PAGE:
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Article << Previous     |     Next >>   Contents Vol 29(4)

Egg and Larval Development in the Woodwasp, Sirex Noctilio F.

JL Madden

Australian Journal of Zoology 29(4) 493 - 506
Published: 1981

Abstract

Development and survival of the immature stages of Sirex noctilio F. are dependent on active growth of the symbiotic fungus Amylostereum areolatum. In laboratory and field studies in Tasmania, suppression of fungal growth by excess moisture or temperature prolonged embryogenesis so that eclosion might be delayed until 300 days after oviposition in the base of some attacked trees (Pinus radiata), as compared with 15-30 days in warmer and drier tops of the same trees. Enhanced respiratory activity of the fungus might trigger egg development, for eggs exposed to carbon dioxide matured more rapidly than those exposed to air. Pure oxygen and nitrogen were not toxic to the eggs, and surface treatment with dilute ethanol delayed development. The development of the egg of Sirex is described for the first time. The larvae fed on fungus-infested wood; the conversion ratio of larval weight change to weight of wood displaced per instar decreased with successive instars. This reduction resulted from the progressive decline of fungal food substrate and overall moisture content. The ultimate size of adults of S. noctilio was determined by conditions that favoured fungal growth, and the fungus transported nitrogen through the wood to the feeding larvae.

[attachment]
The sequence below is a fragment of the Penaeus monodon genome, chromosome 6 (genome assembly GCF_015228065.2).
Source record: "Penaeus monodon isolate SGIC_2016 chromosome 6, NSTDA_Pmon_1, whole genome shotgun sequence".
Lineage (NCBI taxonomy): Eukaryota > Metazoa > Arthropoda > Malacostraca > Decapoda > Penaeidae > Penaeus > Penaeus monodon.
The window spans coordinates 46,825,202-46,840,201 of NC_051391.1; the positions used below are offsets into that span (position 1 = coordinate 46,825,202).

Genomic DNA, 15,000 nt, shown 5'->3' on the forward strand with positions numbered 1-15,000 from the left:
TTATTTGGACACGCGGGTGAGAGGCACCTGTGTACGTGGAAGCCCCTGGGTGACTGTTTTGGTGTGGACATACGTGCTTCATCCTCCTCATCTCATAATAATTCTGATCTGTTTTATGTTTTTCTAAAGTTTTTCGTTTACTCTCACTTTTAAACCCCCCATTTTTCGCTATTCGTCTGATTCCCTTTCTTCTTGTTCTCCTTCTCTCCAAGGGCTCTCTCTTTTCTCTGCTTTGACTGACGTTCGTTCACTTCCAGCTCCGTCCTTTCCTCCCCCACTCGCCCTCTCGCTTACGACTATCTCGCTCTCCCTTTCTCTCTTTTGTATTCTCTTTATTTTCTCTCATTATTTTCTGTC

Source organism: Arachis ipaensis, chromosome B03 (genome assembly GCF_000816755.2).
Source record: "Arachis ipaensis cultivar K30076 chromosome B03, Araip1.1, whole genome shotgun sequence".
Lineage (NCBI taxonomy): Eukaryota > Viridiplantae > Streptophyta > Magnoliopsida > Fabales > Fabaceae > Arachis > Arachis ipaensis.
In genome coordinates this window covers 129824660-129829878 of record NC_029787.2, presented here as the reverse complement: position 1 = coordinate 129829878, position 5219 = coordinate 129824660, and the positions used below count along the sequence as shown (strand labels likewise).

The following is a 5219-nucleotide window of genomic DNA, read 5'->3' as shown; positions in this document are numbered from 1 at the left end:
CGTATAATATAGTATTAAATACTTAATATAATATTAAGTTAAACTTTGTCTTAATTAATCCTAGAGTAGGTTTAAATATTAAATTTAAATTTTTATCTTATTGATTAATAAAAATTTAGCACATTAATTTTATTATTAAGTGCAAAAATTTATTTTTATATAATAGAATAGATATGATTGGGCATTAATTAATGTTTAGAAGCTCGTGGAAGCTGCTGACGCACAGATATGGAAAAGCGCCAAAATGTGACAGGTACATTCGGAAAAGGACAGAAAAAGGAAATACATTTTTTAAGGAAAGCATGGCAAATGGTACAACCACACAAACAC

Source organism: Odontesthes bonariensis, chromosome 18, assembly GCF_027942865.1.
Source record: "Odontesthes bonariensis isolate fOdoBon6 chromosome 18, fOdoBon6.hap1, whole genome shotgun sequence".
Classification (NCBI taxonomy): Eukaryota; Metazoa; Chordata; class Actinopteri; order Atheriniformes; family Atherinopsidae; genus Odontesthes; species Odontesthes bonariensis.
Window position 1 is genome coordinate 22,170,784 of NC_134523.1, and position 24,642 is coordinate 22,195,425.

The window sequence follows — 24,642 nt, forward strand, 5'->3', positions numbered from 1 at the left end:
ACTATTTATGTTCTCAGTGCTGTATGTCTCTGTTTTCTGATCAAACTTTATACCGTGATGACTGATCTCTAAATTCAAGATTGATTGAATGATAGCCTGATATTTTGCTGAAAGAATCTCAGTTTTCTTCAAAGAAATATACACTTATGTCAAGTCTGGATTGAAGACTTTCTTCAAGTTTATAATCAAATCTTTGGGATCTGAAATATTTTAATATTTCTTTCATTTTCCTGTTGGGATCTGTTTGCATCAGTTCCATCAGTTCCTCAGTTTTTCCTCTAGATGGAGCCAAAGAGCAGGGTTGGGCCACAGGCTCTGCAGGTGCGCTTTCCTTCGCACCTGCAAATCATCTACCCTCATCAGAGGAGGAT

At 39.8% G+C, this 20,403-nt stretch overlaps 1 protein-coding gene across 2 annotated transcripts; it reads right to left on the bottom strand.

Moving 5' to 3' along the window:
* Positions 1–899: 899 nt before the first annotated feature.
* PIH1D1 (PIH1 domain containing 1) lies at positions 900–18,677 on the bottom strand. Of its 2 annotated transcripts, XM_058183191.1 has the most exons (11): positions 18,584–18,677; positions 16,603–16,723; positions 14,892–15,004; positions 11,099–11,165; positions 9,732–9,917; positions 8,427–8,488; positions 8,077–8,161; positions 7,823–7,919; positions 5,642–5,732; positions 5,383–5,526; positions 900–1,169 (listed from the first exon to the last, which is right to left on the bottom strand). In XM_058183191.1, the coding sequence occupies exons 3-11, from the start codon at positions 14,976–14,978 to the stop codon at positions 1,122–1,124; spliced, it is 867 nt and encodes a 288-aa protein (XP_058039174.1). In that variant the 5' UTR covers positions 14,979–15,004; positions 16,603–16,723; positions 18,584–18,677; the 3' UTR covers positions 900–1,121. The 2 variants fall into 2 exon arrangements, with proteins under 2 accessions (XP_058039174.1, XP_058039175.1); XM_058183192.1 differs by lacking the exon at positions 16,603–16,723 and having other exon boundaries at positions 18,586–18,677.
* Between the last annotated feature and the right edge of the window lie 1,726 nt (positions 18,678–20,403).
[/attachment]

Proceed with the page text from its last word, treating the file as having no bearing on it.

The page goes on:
Full text doi:10.1071/ZO9810493

© CSIRO 1981

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